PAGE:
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Geospatial Artha Summit: Geo-info: Then and now

Geospatial Media & Communications organised Geospatial Artha Summit in New Delhi, India on September 24, 2012. The occasion was to commemorate the 500th anniversary of the world”s first map maker Gerardus Mercator, 50th anniversary of GIS that was first established in 1962 by Prof. Roger Tomlinson in Canada as a tool for natural resource management and land management in Canada, and the 15th anniversary of Geospatial Media & Communications. As the Sanskrit term “artha” refers to purpose, value, wealth and economy, the Summit explored these dimensions in the context of geospatial industry.

Integration with mainstream IT
Kapil Sibal, Minister, the Indian Minister for Human Resource Development and Communications and Information Technology, observed the geospatial industry had done fairly well over the years, with steady expansion and growth. But since technology had advanced at such a fast pace, geospatial industry today needs to integrate into mainstream information technology. It needs to take a holistic approach for future growth. Calling geosptial sector crucial for all aspects of the economy today, Sibal also called for free flow of data for public benefit and empowerment.

The beginnings
Peter Large , Vice President Channel Development of US geospatial giant Trimble traced the relevance of the pioneering efforts of Gerardus Mercator, the world”s first scientific mapmaker whose 500th anniversary was commemorated with this event. As the world today puts geospatial data to work to make the world more efficient, productive, safer and cleaner, it was Mercator”s printed maps that are among the earliest instances of making geospatial information accessible. Mercator”s legacy, observed Large, was to have spurred the utility and value of geospatial information.

Economic value proposition
Suresh Prabhu, Indian Parliamentarian and Former Union Minister touched upon the economy of the country and obversed that the problem of Indian economy lay in the fact that agriculture engaged two-third of the country”s population but contributed to only 16 per cent of the GDP. The challenge is the uplift of this segment of the population. It was here that geospatial technology can play a crucial role, he said. Dr. Shailesh Nayak, Secretary, Department of Earth Sciences, showcased the economic value of oceans and the need for discovery, understanding and application of knowledge regarding oceans. MV Kotwal, Director and President (Heavy Engineering), Larsen & Toubro Ltd, said geospatial technology was being applied at L&T in applications like property and boundary, government/environment clearance, flora mapping, topography visualisation, shoreline monitoring programme, and property information system. CP Baid, Deputy MD, Monnet Ispat Energy Ltd, India discussed geospatial technology as an enabler in natural resources with least adverse ecological impact. Dr. NP Gupta, Chairman and Managing Director, DESEIN Private Limited, India discussed the relevance of geospatial technology in the energy sector. Informing that the planned additional capacity in the 12th Five Year Plan is 75,785 MW, Gupta said geospatial technology could be beneficial in guiding and clearing projects, as well as in transmission and distribution.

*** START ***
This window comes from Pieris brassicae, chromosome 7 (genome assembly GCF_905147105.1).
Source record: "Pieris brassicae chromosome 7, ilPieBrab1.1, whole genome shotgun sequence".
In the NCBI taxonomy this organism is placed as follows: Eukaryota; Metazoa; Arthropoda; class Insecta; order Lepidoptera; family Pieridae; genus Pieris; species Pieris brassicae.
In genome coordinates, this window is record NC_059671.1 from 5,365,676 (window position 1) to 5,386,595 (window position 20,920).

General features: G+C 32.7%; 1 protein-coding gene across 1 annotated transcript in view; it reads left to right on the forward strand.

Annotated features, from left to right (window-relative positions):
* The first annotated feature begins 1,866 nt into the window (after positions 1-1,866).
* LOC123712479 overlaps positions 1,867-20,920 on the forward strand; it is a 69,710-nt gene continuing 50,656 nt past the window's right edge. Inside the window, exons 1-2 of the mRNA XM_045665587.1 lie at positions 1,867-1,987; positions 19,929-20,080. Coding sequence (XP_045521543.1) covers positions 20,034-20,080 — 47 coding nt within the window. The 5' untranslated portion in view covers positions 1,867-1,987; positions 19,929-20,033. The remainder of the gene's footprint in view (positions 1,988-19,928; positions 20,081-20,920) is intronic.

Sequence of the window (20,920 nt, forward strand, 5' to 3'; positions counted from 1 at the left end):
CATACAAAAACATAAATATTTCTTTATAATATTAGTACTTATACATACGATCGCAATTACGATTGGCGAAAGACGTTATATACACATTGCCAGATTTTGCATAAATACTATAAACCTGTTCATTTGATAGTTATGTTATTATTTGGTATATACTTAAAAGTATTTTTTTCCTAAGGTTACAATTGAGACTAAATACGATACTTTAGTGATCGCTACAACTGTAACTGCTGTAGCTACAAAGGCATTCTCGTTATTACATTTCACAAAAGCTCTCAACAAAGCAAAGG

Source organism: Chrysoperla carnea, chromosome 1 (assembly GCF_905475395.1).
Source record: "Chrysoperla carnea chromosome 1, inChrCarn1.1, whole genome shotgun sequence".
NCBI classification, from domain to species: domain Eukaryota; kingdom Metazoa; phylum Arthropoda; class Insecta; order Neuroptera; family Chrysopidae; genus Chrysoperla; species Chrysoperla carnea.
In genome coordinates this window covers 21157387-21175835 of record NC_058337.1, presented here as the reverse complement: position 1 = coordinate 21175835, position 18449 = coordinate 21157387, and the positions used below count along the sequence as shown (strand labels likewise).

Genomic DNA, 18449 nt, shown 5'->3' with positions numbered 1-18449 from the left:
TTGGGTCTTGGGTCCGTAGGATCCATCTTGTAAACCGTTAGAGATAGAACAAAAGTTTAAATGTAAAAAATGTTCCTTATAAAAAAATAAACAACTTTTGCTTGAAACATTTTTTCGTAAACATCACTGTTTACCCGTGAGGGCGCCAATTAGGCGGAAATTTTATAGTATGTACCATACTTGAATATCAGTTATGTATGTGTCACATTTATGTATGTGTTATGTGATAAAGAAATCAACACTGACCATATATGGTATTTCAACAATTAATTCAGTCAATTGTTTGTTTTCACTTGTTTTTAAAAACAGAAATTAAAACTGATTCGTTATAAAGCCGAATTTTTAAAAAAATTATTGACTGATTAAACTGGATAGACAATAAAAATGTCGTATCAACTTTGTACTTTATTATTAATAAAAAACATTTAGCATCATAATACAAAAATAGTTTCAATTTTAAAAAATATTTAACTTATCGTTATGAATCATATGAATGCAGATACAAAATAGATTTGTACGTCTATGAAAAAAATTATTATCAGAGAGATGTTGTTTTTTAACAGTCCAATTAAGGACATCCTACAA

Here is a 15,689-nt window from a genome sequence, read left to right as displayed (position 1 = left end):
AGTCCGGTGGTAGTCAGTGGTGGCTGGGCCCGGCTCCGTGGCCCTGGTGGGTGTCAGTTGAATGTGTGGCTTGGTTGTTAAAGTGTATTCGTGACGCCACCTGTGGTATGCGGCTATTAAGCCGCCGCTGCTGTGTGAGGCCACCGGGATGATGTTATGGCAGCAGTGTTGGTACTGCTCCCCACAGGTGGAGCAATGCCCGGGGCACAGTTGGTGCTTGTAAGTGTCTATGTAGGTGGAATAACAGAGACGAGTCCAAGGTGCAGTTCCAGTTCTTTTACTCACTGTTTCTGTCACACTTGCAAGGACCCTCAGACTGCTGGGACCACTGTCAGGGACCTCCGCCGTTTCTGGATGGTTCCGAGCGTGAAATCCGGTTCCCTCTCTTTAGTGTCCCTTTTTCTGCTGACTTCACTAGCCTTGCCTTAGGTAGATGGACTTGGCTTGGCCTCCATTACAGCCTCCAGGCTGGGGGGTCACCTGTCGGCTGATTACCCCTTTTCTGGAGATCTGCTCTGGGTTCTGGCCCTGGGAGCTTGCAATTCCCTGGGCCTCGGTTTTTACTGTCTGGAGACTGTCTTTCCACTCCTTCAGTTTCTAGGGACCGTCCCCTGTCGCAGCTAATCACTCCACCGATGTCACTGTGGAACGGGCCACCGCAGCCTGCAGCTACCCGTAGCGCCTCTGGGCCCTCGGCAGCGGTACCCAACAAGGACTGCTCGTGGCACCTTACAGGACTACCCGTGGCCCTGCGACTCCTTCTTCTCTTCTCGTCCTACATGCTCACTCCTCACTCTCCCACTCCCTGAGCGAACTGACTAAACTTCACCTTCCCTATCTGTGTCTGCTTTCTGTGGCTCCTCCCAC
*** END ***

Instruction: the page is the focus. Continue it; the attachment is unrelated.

Ola Rollen, President and Chief Executive Officer, Hexagon Group, observed that it was one thing to create maps but the main issue was to make something meaningful out of it so that it could contribute to the society moving into the 21st century. He stressed that combining geospatial technology with real time information created new systems that helped to understand complex situations, resulting in huge economic benefits.

Dr. BVR Mohan Reddy, Chairman and Managing Director, Infotech Enterprises India, traced the globalisation of the geospatial industry over the last 20 years, providing a first-generation entrepreneur”s perspective on how Indian GIS companies contributed to globalisation of the geospatial industry.

Kees De Zeeuw, Director, Kadastre International, The Netherlands observed that buildings on any given piece of land were not always straightforward — there could be layered buildings, complex buildings, above buildings, and under buildings. The answer to better registration and visualisation was 3D cadastre.

Google”s Chief Technology Advocate Michael Jones highlighted the increasing involvement of non-professional, common people in creation of maps and the evolution of technology from being secretive to where everyone was involved, and where there was flooding of information. Dr. Kumar Navulur, Director, Next Generation Products, DigitalGlobe, USA said the industry needed to offer better quality, higher accuracy, complete coverage, fresher imagery, easier access, and should be economical.